Thursday, December 15, 2016

The Port-Wine Stain

Norman Lock
Bellevue Literary Press, 2016; 224 pages

Publisher's Description:
This gothic psychological thriller recounts the story of a young Philadelphian, Edward Fenzil, who, in the winter of 1844, falls under the sway of two luminaries of the nineteenth-century grotesque imagination: Thomas Dent MΓΌtter, a surgeon and collector of medical “curiosities,” and Edgar Allan Poe. 
As Fenzil struggles against the powerful wills that would usurp his identity, including that of his own malevolent doppelgΓ€nger, he loses his mind and his story to another.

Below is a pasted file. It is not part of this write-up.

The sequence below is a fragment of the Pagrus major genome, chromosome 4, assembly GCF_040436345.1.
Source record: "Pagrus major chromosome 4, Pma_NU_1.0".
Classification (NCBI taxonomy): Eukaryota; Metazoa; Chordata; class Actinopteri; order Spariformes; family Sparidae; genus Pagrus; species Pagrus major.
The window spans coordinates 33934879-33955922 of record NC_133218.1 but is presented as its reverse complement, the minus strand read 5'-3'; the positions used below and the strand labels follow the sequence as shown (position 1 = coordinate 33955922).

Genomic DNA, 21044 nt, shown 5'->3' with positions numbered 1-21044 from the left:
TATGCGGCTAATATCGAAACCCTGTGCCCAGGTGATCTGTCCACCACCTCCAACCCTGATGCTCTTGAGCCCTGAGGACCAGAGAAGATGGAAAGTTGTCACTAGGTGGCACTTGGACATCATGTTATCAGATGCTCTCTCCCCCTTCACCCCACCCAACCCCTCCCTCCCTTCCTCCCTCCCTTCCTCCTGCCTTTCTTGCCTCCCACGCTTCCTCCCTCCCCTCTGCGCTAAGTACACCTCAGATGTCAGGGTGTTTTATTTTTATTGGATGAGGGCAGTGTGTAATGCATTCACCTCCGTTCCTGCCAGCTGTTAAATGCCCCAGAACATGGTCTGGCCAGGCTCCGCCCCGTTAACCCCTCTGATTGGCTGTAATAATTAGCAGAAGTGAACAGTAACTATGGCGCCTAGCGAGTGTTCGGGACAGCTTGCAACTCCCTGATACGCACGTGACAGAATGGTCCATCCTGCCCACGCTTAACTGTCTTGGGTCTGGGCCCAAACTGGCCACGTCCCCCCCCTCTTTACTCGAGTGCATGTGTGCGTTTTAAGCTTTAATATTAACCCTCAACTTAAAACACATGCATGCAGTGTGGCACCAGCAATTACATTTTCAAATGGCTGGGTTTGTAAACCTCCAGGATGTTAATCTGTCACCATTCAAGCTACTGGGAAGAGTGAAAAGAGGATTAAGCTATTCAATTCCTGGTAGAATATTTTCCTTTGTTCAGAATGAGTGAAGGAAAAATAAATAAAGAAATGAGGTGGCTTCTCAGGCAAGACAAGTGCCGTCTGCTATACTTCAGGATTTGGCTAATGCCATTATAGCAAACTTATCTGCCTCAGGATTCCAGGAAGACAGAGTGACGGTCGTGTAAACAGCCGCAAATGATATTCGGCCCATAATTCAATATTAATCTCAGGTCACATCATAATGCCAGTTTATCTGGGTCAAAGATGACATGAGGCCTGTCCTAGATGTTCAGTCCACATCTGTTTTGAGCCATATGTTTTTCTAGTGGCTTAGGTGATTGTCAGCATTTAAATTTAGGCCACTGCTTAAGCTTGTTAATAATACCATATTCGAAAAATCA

My Thoughts:

This one disappointed me. I thought it started well, but after a strong beginning, nothing much actually happened until very late in the narrative. I wasn't really expecting a lot of action, but even so, the story seemed to stagnate very early. And it certainly didn't come near the delicious eeriness you get when you're immersed in one of Poe's tales.

However, I did enjoy the writing style ⏤ not a downright copy of E.A. Poe's (and I wasn't really expecting that either), but pleasantly similar. For me, though, the problem was too much style and not enough substance, I'm afraid.

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(Full Disclosure: I received my copy of this book from the publisher, through Library Thing's Early Reviewer program, in exchange for an honest review. No other compensation was received, and no one attempted to influence my opinion.)

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● Qualifies for the following reading challenge: 2016 Historical Fiction Reading Challenge.

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